After spending an
inordinate amount of time dealing with a serious system problem which, after we'd pushed the panic button with the vendor, turned out to be a problem of our own making. For it transpires that:
- an essential system daemon, PNSD, creates a unix domain socket in
/tmp when it starts;
- the access times of unix sockets do not change on AIX; and
fuser command shows the socket as unused, although
lsof does report the right information.
Consequently, an apparently minor change to the housekeeping of temporary directories caused all LAPI services to fail spectacularly until the problem was corrected by a PNSD restart.
The lessons are obvious, but still worth noting.
Firstly, system daemons should never put communication files into
/tmpa. Instead they should always use a directory under
/var. And what applies to communication files apply doubly to log files — logging to a file in a temporary file system with a generic name like
serverlogs is just asking for trouble.
Secondly, it is always a mistake to make assumptions about the access and permission settings on non-standard files. Just because it is an object in the file system, doesn't mean its going to behave in the same way as a regular file. Rather, these things should be tested, along with any commands used to query them, before putting anything into a production script.
Thirdly, always review changes when a serious problem occurs, especially if it spans two or more separate systems logical entities, and even when it does not seem likely that the change might have caused the problem. It's better to find out that the problem is one that you've induced yourself before you go complaining to vendor support about it.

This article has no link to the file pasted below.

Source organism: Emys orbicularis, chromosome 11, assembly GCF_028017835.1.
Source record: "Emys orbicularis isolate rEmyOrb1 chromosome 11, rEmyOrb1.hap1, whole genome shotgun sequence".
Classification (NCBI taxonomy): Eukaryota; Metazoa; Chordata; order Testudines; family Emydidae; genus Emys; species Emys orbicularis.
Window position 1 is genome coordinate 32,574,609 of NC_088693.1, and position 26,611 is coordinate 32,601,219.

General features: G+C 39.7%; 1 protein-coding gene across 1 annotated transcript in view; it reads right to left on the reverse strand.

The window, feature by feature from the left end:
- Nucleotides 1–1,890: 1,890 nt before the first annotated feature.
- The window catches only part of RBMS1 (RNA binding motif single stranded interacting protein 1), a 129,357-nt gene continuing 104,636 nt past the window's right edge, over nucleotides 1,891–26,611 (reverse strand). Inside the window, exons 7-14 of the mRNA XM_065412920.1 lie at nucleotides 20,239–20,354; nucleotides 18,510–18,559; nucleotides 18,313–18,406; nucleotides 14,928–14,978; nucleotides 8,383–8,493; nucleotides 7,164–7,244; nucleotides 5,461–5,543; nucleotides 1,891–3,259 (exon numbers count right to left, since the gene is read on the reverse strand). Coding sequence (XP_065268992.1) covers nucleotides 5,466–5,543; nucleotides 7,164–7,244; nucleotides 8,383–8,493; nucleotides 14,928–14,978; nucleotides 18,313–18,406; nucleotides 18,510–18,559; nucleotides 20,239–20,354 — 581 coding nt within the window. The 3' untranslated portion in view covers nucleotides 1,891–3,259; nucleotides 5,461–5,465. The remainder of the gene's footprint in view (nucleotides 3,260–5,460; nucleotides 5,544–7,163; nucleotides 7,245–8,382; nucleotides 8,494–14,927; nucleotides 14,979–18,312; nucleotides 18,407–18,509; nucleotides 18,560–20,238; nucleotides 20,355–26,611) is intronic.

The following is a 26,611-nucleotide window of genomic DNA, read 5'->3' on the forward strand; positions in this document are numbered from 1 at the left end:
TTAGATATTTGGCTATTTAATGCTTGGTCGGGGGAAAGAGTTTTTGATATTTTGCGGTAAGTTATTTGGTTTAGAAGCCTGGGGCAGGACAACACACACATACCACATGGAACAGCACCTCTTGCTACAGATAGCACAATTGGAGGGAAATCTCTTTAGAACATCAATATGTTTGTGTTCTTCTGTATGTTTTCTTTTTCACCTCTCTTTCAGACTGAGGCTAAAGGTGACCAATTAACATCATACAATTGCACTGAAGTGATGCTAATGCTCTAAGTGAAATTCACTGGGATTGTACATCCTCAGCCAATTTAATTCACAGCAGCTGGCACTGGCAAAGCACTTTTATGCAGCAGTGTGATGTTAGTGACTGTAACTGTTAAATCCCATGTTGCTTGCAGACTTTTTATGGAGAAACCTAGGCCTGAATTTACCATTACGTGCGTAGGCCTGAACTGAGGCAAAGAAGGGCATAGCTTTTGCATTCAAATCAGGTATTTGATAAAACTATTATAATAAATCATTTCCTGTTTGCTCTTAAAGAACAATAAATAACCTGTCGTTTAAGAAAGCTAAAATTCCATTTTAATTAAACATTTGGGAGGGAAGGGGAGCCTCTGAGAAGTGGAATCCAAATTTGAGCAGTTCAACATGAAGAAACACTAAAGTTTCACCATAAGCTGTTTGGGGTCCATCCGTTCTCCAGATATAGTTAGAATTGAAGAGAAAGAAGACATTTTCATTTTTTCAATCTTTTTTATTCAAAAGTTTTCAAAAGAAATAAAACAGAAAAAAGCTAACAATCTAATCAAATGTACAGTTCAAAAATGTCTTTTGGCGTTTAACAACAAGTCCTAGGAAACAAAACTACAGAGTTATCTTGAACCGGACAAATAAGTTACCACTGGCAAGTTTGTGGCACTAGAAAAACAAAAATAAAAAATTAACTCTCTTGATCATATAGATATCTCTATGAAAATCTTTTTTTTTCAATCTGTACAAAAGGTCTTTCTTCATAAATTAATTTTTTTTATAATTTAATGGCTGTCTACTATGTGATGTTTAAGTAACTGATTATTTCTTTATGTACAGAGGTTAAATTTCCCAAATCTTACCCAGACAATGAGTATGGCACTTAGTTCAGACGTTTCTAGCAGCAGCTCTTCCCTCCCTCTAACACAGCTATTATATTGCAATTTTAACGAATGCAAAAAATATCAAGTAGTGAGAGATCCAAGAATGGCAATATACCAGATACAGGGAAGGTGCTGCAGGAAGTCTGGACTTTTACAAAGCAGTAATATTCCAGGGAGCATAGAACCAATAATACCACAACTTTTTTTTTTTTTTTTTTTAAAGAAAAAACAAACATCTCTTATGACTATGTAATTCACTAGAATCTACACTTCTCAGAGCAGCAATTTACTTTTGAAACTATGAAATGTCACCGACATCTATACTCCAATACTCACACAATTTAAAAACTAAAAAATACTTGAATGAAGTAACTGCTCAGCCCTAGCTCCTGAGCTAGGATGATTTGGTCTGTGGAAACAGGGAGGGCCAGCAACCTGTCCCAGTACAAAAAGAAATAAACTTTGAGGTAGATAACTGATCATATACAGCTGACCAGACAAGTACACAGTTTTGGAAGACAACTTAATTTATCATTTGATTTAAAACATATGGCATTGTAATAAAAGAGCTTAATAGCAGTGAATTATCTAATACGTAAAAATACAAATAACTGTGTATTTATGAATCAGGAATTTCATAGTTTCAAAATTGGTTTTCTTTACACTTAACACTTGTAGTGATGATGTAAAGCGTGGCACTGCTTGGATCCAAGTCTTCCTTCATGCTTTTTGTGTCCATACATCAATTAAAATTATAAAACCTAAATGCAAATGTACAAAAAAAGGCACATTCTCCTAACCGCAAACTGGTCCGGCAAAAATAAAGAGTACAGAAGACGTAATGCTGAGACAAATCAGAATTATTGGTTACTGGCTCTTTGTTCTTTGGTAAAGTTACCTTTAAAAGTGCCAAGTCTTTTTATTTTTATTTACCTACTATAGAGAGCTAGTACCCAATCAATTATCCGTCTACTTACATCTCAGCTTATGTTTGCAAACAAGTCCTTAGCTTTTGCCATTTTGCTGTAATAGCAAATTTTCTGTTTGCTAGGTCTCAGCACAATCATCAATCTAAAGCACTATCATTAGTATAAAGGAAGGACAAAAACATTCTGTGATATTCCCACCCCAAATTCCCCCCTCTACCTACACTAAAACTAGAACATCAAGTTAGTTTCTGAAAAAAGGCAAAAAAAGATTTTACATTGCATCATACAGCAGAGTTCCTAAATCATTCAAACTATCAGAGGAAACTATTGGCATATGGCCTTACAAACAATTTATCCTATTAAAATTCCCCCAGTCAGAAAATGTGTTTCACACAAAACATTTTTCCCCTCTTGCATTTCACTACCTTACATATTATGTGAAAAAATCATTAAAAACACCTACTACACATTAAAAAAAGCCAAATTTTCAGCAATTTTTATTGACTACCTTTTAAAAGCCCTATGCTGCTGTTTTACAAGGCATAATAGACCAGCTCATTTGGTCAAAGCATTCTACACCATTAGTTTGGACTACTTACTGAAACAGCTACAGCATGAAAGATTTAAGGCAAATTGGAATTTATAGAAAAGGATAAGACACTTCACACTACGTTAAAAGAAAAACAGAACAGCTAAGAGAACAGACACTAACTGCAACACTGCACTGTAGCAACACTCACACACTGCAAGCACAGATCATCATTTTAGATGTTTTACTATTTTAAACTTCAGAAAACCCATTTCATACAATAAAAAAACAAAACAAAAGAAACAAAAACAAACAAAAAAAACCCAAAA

/tmp, I'm beginning to wonder whether it wouldn't be better to phase it out altogether in favour of temporary space in user home directories. This would greatly simplify system management by removing the need to clear out the directory every day and to apply quotas to prevent one user from hogging the space, to the detriment of everyone else. It would also avoid the endless problems that hit all users whenever the system runs short of temporary space because of one person's misjudgement. Worst of all, on clustered systems at least, the performance of
/tmp is generally that of a single SCSI or SAS disc, whereas the user file systems will often have been configured to stripe across a large number of discs or servers in order to maximise bandwith.
There are obvious problems with this approach, especially in a clustered environment, where certain of the assumptions used to generate unique temporary file names — usually just appending the PID of the creating process to the end of a string — no longer work particularly successfully. But these problems could be easily addressed by changing
tmpnam() and it's more secure siblings to use better name generation patterns.
Although it seems unlikely that
/tmp might disappear anytime soon, it's a nice dream, isn't it?
ETA: I have it on good authority that IBM are making changes to the latest version of LAPI to allow the PNSD socket file to be relocated to a sensible directory. Definitely a victory for common sense.